The Conservative Party and the Extreme Right, 1945-1975
Manchester: University Press 2011
Hardcover. viii + 243 p. ISBN 978-0719083631. £65.00
Reviewed by Richard Toye
University of Exeter
Barry Goldwater, the Republican Party’s presidential nominee in 1964, told his party’s convention that year that ‘extremism in the defense of liberty is no vice’. Not many politicians before or since have been willing to mount such an overt defence of extremism, and doubtless for very good reasons. Goldwater was heavily defeated by Lyndon Johnson, and it is natural to attempt to avoid such a fate by presenting oneself as a moderate. Moreover, people who receive the ‘extremist’ label do not necessarily see themselves in that way at all. Members of today’s UK Independence Party, for example, see themselves not as obsessive ideologues but rather as apostles of common sense and traditional values in a world gone mad. At the same time, supposedly mainstream governments pursue policies like mass surveillance which could well be called extreme and yet which seem not to be perceived as such by the majority of people. Who or what is defined as ‘extreme’ depends very much on where you are standing.
Clearly, this poses some problems for the historian who, like Mark Pitchford in this interesting book, wishes to explore the relationship between a conventional party and the groups that lie on or beyond its ideological fringes. Pitchford solves the question pragmatically by focussing not ‘on what we consider extreme, but on what the Conservative Party thought was extreme’ . This is undoubtedly a justifiable decision. It should be noted, however, that his methodology does have some limitations. The Conservative Party Archive is his most important source and it is of course an invaluable one. But to a substantial extent this means that his field of enquiry is determined by what Conservative Central Office – not the party as a whole – thought was extreme. In other words, the story becomes to a large degree one of bureaucratic reactions to perceived extremist groupings, somewhat to the neglect of themes such as the ways in which party leaders used public language to define the parameters of the politically acceptable. Nevertheless, the book performs a valuable service in illuminating the activities of an array of right-wing groups, and the ways in which party officialdom dealt with them, for the most part containing them effectively. It is written in a clear and persuasive style and is balanced in its judgements.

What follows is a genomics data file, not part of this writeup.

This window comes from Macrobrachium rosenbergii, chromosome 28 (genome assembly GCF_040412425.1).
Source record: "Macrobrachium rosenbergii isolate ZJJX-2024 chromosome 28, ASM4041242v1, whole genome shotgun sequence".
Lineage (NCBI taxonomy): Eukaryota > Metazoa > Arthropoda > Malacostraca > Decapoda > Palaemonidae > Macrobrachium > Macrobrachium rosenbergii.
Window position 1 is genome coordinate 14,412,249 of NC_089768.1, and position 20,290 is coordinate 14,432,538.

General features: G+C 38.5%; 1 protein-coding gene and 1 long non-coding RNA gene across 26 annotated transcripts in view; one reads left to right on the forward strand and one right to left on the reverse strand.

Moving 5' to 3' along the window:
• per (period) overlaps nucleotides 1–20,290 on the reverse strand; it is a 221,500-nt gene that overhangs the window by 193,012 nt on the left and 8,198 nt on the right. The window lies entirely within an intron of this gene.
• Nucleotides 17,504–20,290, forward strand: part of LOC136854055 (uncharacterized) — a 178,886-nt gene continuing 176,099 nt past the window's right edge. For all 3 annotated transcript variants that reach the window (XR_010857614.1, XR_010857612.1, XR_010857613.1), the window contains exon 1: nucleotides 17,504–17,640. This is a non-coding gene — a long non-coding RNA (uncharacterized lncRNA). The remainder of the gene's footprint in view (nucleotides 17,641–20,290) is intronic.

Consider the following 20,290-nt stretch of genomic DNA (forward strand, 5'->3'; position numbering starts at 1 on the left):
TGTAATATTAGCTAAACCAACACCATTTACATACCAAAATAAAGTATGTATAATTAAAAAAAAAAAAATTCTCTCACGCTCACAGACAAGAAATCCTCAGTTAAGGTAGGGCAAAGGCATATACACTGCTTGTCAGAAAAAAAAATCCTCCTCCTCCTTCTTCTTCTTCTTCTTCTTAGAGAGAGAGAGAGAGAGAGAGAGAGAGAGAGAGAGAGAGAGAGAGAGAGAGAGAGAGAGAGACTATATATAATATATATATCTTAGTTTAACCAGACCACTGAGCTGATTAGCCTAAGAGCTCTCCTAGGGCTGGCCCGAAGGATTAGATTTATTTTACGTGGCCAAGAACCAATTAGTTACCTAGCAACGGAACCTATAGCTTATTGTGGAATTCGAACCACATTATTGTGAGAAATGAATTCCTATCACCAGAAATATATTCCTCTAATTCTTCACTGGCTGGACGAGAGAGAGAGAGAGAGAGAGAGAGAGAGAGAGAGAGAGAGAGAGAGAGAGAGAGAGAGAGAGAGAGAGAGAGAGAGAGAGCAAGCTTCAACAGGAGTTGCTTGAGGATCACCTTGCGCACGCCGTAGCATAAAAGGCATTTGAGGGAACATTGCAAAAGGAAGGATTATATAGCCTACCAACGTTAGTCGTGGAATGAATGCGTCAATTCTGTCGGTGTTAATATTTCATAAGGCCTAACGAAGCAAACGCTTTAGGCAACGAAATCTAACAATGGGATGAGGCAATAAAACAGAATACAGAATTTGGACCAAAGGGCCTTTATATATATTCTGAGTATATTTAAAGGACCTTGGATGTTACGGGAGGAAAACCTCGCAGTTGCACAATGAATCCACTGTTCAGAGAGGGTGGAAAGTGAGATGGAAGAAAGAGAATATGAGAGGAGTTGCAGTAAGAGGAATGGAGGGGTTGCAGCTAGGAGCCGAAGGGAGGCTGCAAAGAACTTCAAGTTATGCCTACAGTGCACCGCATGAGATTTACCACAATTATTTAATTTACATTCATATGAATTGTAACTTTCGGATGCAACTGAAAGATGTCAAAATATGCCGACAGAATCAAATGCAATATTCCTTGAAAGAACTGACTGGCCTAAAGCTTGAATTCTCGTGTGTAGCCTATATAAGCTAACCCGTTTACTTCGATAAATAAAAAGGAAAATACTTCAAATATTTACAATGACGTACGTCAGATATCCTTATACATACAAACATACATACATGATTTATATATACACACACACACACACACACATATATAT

Insofar as these groups ever posed a threat, it derived from the fact that they played up to a range of frustrations with the Tory leadership that were quite widely shared by the party’s grassroots. The late E.H.H. Green described how bodies such as the Middle Class Alliance (MCA) and the People’s League for the Defence of Freedom (PDLF) promoted a low-tax, anti-union agenda that helped pave the way for the Thatcherite rejection of so-called ‘consensus politics’. Pitchford brings into the mix other organisations such as the Fighting Fund for Freedom (FFF), the Halt Immigration Now Campaign (HINC), and the Racial Preservation Society (RPS). The adherents of these groups viewed Macmillanite or Heathite Conservatism as tantamount to Socialism. Central Office kept these organisations at arms’ length, but some of them did gain significant memberships and support from a few MPs, and officialdom generally moved cautiously. However it did have significant weapons at its disposal which it deployed when the extremists seemed to pose a reputational threat. Pitchford notes, for example, that the seemingly demented League of Empire Loyalists ‘declined from 1958 […] because the Conservative hierarchy had made it known that membership of the LEL “meant political death” to any Conservative with ambitions’ .
The problem presented to the leadership by extreme groups does seem to have gradually increased as time went on. The Monday Club, founded in 1961 in opposition to decolonisation, appears to have caused the greatest headaches, because it included a number of seemingly respectable party grandees. It is a shame that Pitchford ends his story in 1975, as the story of how the Thatcher era party dealt with the National Front’s surge would have made a natural continuation. He has, however, provided much valuable information on which future scholars of British right-wing politics will be able to draw.
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